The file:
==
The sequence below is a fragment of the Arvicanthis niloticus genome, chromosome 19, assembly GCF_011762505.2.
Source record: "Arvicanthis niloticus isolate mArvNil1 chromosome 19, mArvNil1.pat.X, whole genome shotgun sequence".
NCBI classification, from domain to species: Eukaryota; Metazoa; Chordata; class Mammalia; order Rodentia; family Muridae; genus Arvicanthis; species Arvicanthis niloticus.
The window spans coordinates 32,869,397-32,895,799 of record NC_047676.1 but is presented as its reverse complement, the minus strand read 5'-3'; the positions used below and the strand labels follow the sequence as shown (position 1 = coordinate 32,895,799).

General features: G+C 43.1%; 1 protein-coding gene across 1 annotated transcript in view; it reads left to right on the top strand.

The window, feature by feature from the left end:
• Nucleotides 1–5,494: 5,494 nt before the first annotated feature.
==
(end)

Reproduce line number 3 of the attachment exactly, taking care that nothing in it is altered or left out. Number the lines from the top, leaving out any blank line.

NCBI classification, from domain to species: Eukaryota; Metazoa; Chordata; class Mammalia; order Rodentia; family Muridae; genus Arvicanthis; species Arvicanthis niloticus.